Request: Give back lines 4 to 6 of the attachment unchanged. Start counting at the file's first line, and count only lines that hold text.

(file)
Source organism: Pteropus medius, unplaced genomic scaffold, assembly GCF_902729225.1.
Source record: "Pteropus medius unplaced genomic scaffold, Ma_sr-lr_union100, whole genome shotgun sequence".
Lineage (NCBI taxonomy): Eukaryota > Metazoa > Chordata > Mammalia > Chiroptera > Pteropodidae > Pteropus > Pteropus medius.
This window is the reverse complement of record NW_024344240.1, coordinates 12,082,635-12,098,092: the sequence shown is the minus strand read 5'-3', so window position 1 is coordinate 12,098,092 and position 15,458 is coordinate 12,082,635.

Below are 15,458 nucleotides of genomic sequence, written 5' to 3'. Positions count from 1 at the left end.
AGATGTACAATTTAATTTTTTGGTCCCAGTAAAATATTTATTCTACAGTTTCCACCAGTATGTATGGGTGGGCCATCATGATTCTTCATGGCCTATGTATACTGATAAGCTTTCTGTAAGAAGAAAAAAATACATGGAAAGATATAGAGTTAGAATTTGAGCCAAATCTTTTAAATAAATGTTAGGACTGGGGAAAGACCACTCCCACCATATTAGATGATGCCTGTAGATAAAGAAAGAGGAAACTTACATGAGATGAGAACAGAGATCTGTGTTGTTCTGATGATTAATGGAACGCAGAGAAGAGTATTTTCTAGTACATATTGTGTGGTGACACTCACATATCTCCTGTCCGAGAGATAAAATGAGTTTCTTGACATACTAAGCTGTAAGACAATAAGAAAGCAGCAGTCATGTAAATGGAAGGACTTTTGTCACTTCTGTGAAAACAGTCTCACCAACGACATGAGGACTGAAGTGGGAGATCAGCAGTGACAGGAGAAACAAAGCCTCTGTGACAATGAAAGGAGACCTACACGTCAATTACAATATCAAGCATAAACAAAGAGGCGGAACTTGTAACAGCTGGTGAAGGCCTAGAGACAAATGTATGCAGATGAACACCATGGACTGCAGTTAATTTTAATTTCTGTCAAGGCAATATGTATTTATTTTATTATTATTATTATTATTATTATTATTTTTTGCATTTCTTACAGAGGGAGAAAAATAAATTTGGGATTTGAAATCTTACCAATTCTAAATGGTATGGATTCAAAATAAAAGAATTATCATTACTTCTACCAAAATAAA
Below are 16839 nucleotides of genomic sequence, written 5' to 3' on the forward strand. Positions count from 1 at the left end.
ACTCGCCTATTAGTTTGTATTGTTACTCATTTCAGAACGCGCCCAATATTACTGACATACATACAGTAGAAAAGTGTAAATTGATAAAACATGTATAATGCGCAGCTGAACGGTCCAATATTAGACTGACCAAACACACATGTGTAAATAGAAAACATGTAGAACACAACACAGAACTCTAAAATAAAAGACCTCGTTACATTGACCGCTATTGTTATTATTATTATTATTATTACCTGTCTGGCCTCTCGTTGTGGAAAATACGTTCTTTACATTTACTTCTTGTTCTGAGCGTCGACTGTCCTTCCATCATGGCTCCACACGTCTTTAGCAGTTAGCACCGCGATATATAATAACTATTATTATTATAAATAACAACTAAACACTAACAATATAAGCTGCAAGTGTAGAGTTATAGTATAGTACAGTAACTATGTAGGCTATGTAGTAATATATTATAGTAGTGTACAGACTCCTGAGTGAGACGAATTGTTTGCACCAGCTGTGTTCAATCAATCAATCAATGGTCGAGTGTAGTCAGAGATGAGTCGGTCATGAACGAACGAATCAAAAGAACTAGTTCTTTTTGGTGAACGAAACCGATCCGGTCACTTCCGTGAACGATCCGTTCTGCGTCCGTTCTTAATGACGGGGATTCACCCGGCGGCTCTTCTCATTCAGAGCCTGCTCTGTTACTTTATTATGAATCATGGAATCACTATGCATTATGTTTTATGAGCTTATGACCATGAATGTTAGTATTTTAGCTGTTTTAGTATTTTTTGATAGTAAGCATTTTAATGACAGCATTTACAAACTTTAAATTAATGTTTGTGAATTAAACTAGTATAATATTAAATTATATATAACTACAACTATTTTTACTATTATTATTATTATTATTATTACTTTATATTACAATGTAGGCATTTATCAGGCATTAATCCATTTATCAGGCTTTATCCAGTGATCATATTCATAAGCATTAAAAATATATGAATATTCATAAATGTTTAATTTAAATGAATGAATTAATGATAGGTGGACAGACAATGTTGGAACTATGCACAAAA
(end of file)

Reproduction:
This window is the reverse complement of record NW_024344240.1, coordinates 12,082,635-12,098,092: the sequence shown is the minus strand read 5'-3', so window position 1 is coordinate 12,098,092 and position 15,458 is coordinate 12,082,635.

Below are 15,458 nucleotides of genomic sequence, written 5' to 3'. Positions count from 1 at the left end.
AGATGTACAATTTAATTTTTTGGTCCCAGTAAAATATTTATTCTACAGTTTCCACCAGTATGTATGGGTGGGCCATCATGATTCTTCATGGCCTATGTATACTGATAAGCTTTCTGTAAGAAGAAAAAAATACATGGAAAGATATAGAGTTAGAATTTGAGCCAAATCTTTTAAATAAATGTTAGGACTGGGGAAAGACCACTCCCACCATATTAGATGATGCCTGTAGATAAAGAAAGAGGAAACTTACATGAGATGAGAACAGAGATCTGTGTTGTTCTGATGATTAATGGAACGCAGAGAAGAGTATTTTCTAGTACATATTGTGTGGTGACACTCACATATCTCCTGTCCGAGAGATAAAATGAGTTTCTTGACATACTAAGCTGTAAGACAATAAGAAAGCAGCAGTCATGTAAATGGAAGGACTTTTGTCACTTCTGTGAAAACAGTCTCACCAACGACATGAGGACTGAAGTGGGAGATCAGCAGTGACAGGAGAAACAAAGCCTCTGTGACAATGAAAGGAGACCTACACGTCAATTACAATATCAAGCATAAACAAAGAGGCGGAACTTGTAACAGCTGGTGAAGGCCTAGAGACAAATGTATGCAGATGAACACCATGGACTGCAGTTAATTTTAATTTCTGTCAAGGCAATATGTATTTATTTTATTATTATTATTATTATTATTATTATTTTTTGCATTTCTTACAGAGGGAGAAAAATAAATTTGGGATTTGAAATCTTACCAATTCTAAATGGTATGGATTCAAAATAAAAGAATTATCATTACTTCTACCAAAATAAA